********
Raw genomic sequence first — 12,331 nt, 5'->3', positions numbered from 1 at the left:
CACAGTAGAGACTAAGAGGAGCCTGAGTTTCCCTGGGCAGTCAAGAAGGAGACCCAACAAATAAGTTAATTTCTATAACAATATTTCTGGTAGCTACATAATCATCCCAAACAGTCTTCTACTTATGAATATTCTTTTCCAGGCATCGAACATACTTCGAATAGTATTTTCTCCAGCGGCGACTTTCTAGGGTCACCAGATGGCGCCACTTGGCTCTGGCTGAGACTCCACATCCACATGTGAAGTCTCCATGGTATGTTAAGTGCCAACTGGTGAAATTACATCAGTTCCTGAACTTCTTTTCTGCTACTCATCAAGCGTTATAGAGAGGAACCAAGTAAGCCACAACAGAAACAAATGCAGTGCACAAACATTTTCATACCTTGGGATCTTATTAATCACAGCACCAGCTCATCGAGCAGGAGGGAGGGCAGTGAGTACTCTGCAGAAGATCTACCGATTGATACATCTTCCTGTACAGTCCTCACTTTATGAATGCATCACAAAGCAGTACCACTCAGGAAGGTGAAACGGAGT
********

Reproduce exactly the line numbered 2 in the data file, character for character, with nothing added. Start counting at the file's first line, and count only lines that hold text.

CACAGTAGAGACTAAGAGGAGCCTGAGTTTCCCTGGGCAGTCAAGAAGGAGACCCAACAAATAAGTTAATTTCTATAACAATATTTCTGGTAGCTACATAATCATCCCAAACAGTCTTCTACTTATGAATATTCTTTTCCAGGCATCGAACATACTTCGAATAGTATTTTCTCCAGCGGCGACTTTCTAGGGTCACCAGATGGCGCCACTTGGCTCTGGCTGAGACTCCACATCCACATGTGAAGTCTCCATGGTATGTTAAGTGCCAACTGGTGAAATTACATCAGTTCCTGAACTTCTTTTCTGCTACTCATCAAGCGTTATAGAGAGGAACCAAGTAAGCCACAACAGAAACAAATGCAGTGCACAAACATTTTCATACCTTGGGATCTTATTAATCACAGCACCAGCTCATCGAGCAGGAGGGAGGGCAGTGAGTACTCTGCAGAAGATCTACCGATTGATACATCTTCCTGTACAGTCCTCACTTTATGAATGCATCACAAAGCAGTACCACTCAGGAAGGTGAAACGGAGT